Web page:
The credit profiles of PV plant operators in China are “weakening,” based on their 2018 financial results, while those of companies that operate wind farms in the country have started to stabilize, according to a recent report by Fitch Ratings. It mainly attributes this to the much “heavier financial burden” that PV project operators have to bear, as well as improvements in the way wind installations are run. But the ongoing delay of subsidy payments to solar developers is also complicating the situation.
“We do not expect a quick fix to the subsidy delay,” the ratings agency says. “The shortfalls in the Renewable Surcharge Fund will only grow bigger, as China has been reluctant to raise the CNY 19 ($2.83)/MWh surcharge levied on power consumers to avoid higher electricity prices.”
Most of the Chinese PV operators that reported lower profits last year blamed their poor performance on higher funding costs and the need to take on more debt. Fitch Ratings notes that 76% of the 174 GW of solar that had been installed in China by the end of 2018 was plugged into the grid in the 2016-18 period. However, just 30% of the country’s 184 GW of cumulative wind capacity was installed during that period.
“The solar-panel installation boom in recent years has severely bloated the operators' balance sheets,” says the ratings agency.
Solar operators GCL New Energy, Beijing Enterprises Clean Energy (BECE) and Panda Green Energy ramped up their operational PV capacity by a combined 19.6% last year. But subsidiaries of China’s Big Five power groups — Huaneng Renewables, Huadian Fuxin, Datang Renewable, Longyuan and China Power Clean Energy — increased their combined wind capacity by just 2.9% over the same period, Fitch Ratings says.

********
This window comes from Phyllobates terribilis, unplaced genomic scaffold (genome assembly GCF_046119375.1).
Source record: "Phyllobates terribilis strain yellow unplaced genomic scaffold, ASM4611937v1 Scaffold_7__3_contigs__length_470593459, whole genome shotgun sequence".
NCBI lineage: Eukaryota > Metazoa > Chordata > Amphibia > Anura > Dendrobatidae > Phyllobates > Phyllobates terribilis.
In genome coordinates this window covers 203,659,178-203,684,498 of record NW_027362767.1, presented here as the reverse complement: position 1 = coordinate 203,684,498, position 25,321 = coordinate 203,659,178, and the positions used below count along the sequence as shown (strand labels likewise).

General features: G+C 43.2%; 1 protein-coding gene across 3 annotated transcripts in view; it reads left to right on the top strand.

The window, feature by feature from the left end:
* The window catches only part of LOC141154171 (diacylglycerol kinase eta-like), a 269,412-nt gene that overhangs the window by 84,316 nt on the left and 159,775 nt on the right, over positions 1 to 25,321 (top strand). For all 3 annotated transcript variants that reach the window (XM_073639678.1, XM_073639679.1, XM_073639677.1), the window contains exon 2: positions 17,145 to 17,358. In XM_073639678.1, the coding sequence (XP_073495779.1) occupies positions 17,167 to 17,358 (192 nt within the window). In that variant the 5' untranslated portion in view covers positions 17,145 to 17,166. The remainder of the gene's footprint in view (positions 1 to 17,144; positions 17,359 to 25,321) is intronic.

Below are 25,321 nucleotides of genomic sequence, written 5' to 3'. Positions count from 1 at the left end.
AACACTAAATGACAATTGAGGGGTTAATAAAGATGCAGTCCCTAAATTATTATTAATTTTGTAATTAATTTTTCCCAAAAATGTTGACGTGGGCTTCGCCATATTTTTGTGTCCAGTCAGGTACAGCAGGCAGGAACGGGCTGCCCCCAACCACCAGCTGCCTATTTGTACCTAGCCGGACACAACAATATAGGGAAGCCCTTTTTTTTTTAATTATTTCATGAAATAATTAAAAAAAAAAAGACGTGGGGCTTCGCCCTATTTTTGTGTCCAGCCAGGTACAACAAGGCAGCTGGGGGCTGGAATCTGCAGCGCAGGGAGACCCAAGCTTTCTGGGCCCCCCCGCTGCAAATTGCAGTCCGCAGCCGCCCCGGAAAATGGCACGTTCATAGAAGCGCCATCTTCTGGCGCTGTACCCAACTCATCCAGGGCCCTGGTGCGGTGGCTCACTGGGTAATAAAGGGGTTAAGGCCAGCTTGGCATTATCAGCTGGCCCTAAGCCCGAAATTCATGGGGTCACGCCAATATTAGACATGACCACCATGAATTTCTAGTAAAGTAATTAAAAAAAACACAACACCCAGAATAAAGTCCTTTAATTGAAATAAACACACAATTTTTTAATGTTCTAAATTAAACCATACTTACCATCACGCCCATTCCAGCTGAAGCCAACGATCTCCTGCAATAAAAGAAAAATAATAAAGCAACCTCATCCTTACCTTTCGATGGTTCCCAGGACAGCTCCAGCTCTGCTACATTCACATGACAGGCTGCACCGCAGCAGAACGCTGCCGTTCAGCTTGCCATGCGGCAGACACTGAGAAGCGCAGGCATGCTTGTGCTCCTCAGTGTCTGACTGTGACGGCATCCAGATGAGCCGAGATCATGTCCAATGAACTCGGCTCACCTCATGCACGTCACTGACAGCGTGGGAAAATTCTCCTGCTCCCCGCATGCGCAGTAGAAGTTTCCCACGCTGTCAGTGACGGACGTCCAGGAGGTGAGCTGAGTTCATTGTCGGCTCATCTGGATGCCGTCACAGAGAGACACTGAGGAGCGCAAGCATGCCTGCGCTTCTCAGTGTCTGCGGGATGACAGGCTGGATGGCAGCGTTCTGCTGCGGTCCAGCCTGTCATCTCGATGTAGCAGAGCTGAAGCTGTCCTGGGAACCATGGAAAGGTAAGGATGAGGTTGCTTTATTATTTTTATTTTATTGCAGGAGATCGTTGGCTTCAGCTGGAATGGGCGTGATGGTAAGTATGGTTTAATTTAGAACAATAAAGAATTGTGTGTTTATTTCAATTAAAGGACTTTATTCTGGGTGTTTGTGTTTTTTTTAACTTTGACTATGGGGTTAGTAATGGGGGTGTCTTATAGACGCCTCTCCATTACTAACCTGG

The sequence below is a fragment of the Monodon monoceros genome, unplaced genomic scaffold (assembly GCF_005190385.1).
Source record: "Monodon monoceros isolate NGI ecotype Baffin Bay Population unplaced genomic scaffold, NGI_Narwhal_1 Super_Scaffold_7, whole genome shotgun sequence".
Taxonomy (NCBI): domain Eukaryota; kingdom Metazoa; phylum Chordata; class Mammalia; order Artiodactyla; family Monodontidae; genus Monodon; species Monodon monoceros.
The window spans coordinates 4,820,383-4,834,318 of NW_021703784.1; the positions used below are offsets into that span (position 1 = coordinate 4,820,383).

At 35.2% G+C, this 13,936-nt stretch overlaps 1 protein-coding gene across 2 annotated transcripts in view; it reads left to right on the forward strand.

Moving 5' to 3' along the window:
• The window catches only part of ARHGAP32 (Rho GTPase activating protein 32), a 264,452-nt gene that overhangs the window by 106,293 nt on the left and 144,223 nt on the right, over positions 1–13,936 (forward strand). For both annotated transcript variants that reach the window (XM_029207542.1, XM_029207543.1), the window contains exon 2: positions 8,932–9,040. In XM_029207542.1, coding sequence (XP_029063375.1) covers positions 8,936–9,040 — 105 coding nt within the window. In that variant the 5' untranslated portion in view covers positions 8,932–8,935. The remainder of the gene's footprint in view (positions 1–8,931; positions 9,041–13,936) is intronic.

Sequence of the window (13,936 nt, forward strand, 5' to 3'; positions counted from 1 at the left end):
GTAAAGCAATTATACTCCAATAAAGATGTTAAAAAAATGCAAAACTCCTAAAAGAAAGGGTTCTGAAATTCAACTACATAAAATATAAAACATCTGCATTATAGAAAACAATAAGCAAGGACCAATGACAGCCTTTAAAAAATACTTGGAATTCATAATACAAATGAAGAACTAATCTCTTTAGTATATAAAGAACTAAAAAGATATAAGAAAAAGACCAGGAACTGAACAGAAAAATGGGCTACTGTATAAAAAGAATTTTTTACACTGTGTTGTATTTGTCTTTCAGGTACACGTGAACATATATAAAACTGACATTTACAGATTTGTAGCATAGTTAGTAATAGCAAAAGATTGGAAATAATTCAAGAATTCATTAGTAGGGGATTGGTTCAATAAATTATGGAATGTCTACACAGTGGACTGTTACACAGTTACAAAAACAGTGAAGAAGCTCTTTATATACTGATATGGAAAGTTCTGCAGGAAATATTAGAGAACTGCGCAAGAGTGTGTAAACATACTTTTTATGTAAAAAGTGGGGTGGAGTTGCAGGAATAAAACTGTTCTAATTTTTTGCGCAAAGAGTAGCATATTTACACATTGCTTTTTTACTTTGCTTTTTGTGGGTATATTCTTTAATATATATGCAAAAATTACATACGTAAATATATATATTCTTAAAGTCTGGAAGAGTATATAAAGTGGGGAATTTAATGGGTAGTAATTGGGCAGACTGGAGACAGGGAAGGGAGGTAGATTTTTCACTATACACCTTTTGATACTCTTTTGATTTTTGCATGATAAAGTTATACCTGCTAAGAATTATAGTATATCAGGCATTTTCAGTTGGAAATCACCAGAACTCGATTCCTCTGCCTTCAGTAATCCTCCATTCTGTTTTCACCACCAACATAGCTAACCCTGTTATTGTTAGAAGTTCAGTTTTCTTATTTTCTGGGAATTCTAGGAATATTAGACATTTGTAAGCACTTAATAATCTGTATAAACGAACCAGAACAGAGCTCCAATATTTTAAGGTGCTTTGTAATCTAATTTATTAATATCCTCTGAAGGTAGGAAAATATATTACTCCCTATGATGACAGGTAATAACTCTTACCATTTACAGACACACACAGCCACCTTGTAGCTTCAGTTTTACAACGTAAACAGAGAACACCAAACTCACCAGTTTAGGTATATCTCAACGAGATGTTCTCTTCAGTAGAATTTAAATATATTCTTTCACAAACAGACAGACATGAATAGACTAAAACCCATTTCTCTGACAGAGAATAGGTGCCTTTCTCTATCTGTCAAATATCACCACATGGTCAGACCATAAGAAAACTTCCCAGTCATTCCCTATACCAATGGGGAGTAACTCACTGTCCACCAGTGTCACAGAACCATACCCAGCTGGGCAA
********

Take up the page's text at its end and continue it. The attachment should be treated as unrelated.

It also notes that GCLNE, BECE and Panda Green reported an average 41.8% year-on-year spike in their net finance expenses, not including capitalized interest, underscoring the surge in their financing costs. The subsidiaries of the Big Five power groups, which primarily invest in wind projects, reported combined net profit growth of 7.3% year on year in 2018, along with an average 2.3% jump in debt. But solar operators GCLNE, BECE and Panda Green reported a combined 41.8% year-on-year decline in net profit, against a 17.6% combined jump in debt.
However, utilization of solar and wind projects bounced back in 2018. Average nationwide curtailment of solar improved from 6% to 3% last year, Fitch Ratings claims. The national average utilization of solar bounced back by 37 hours to 1,115 hours over the same period. Average nationwide curtailment of wind farms in China fell 5 percentage points to 7% in 2018.
That said, the delayed subsidy payments continue to intensify cash-flow pressures for project developers and operators in China.
“The 98 GW of solar capacity connected in 2017 and 2018, along with a proportion of the 34 GW that came online in 2016, will remain unsubsidized as they have not been included in the government's renewable subsidy catalogue,” Fitch Ratings says. “Trade and bills receivables of GCLNE, BECE and Panda Green roughly doubled in 2018, which consumed all their EBITDA in the year at the cash flow from operations (CFO) level. Solar farms are barely breaking even on a CFO basis after interest payments without subsidies, indicating that new projects are not helping companies generate cash to repay debt.”
However, Fitch Ratings acknowledges that solar and wind operators reduced capex in 2018, as their investment appetite has waned ahead of anticipated cuts to the country’s feed-in tariffs. It believes that some solar operators will probably have to sell off assets to raise liquidity, given the difficulties associated with refinancing at present.
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